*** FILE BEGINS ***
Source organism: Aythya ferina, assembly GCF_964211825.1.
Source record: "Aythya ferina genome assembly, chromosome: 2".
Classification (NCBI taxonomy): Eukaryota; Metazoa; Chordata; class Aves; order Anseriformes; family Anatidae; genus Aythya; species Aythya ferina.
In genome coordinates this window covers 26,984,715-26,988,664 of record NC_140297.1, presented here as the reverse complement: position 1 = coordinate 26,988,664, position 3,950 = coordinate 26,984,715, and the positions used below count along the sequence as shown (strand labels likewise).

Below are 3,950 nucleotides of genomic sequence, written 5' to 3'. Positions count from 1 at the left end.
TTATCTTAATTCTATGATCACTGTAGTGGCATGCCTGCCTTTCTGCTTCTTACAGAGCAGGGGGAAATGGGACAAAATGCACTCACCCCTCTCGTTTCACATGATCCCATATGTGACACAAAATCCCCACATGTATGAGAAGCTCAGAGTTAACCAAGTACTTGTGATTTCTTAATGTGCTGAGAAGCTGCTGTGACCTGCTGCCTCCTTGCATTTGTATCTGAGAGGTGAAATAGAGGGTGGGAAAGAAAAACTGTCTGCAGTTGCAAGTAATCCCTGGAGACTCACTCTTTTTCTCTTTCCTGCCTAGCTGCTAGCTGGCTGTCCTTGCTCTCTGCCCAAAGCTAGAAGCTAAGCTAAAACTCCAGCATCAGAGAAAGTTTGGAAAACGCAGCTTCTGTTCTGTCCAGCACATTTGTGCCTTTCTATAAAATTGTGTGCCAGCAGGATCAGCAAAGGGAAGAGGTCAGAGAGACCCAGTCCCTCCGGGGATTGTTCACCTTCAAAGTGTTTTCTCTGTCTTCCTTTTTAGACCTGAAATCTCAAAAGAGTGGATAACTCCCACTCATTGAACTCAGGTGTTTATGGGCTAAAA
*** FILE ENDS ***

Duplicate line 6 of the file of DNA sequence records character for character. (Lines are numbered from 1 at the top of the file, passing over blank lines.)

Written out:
TTATCTTAATTCTATGATCACTGTAGTGGCATGCCTGCCTTTCTGCTTCTTACAGAGCAGGGGGAAATGGGACAAAATGCACTCACCCCTCTCGTTTCACATGATCCCATATGTGACACAAAATCCCCACATGTATGAGAAGCTCAGAGTTAACCAAGTACTTGTGATTTCTTAATGTGCTGAGAAGCTGCTGTGACCTGCTGCCTCCTTGCATTTGTATCTGAGAGGTGAAATAGAGGGTGGGAAAGAAAAACTGTCTGCAGTTGCAAGTAATCCCTGGAGACTCACTCTTTTTCTCTTTCCTGCCTAGCTGCTAGCTGGCTGTCCTTGCTCTCTGCCCAAAGCTAGAAGCTAAGCTAAAACTCCAGCATCAGAGAAAGTTTGGAAAACGCAGCTTCTGTTCTGTCCAGCACATTTGTGCCTTTCTATAAAATTGTGTGCCAGCAGGATCAGCAAAGGGAAGAGGTCAGAGAGACCCAGTCCCTCCGGGGATTGTTCACCTTCAAAGTGTTTTCTCTGTCTTCCTTTTTAGACCTGAAATCTCAAAAGAGTGGATAACTCCCACTCATTGAACTCAGGTGTTTATGGGCTAAAA